Location

Snowbird, UT, USA

Start Date

1-1-1999 12:00 AM

Description

New technological needs are leading to the development of new materials with enhanced mechanical properties for applications at elevated temperatures. The measurement of the elastic constants in such conditions is then needed. For that purpose, the LASER ultrasonic technique in which the ultrasonic waves are generated and detected at a distance, without any contact to the specimen [1] is used at elevated temperature. In this paper, the scanning of the surface of a specimen is performed to collect generated waveforms in various directions included in principal and non principal planes of symmetry of a composite material. Nine stiffness coefficients are thus identified from analysis performed on a single specimen. The method is applied at various elevated temperatures up to 300°C, and the stiffness tensor changes are discussed.

Book Title

Review of Progress in Quantitative Nondestructive Evaluation

Volume

18B

Chapter

Chapter 5: Engineered Materials

Section

Composites

Pages

1241-1247

DOI

10.1007/978-1-4615-4791-4_159

Language

en

File Format

application/pdf

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Jan 1st, 12:00 AM

Measurement by Laser Generated Ultrasound of the Stiffness Tensor of an Anisotropic Material at Elevated Temperatures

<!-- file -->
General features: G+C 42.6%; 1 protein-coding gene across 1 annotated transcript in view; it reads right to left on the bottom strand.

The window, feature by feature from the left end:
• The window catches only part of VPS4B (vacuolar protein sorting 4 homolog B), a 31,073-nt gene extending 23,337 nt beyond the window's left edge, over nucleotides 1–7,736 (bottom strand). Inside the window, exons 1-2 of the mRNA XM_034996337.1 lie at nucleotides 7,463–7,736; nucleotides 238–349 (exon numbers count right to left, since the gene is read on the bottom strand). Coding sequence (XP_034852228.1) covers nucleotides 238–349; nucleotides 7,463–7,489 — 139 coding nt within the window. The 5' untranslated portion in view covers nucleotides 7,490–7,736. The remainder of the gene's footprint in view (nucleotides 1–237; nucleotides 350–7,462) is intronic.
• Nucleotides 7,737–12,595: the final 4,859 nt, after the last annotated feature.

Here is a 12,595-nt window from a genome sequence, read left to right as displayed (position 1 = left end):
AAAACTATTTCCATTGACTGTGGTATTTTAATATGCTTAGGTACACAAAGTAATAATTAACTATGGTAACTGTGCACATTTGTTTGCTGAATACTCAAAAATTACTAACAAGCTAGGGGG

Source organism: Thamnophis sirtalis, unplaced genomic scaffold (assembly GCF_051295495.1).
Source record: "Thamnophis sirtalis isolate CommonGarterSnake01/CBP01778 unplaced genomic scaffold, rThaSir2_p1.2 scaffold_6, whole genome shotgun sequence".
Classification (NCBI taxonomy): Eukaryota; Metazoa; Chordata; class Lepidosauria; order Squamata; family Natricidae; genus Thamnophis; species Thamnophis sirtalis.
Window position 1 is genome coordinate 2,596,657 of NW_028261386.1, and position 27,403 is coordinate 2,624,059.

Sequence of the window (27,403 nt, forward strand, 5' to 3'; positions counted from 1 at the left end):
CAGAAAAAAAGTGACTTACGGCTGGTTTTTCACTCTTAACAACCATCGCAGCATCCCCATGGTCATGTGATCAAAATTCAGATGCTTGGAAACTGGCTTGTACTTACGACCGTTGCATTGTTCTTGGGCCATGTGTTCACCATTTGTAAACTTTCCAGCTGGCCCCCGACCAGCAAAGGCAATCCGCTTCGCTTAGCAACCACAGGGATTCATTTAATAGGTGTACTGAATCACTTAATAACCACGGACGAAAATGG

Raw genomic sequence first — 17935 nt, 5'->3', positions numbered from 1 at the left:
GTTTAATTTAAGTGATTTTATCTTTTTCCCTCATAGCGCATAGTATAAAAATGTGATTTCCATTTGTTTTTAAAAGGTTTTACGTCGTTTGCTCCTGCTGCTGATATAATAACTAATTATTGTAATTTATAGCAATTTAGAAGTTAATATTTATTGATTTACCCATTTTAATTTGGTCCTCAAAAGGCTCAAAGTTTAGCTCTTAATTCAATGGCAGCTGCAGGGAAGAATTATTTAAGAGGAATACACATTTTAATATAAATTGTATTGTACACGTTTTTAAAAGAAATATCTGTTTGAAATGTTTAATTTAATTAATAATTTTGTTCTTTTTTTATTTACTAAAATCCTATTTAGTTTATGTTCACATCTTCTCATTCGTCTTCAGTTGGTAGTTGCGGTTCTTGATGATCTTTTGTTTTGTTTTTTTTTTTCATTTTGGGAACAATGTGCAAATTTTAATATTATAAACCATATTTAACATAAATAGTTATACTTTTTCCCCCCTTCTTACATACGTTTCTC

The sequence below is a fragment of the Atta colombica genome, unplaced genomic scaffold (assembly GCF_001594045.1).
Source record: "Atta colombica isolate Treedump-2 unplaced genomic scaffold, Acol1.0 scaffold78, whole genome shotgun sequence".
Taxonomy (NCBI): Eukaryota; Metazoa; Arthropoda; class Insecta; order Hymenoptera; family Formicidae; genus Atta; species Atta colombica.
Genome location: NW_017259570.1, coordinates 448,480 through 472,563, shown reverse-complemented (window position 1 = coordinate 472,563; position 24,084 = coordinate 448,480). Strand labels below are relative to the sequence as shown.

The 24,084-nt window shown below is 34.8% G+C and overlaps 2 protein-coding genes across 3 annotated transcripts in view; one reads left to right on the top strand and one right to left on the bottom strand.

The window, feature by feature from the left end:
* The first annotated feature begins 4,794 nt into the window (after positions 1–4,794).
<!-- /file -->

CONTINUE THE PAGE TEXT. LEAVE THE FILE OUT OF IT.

Snowbird, UT, USA

New technological needs are leading to the development of new materials with enhanced mechanical properties for applications at elevated temperatures. The measurement of the elastic constants in such conditions is then needed. For that purpose, the LASER ultrasonic technique in which the ultrasonic waves are generated and detected at a distance, without any contact to the specimen [1] is used at elevated temperature. In this paper, the scanning of the surface of a specimen is performed to collect generated waveforms in various directions included in principal and non principal planes of symmetry of a composite material. Nine stiffness coefficients are thus identified from analysis performed on a single specimen. The method is applied at various elevated temperatures up to 300°C, and the stiffness tensor changes are discussed.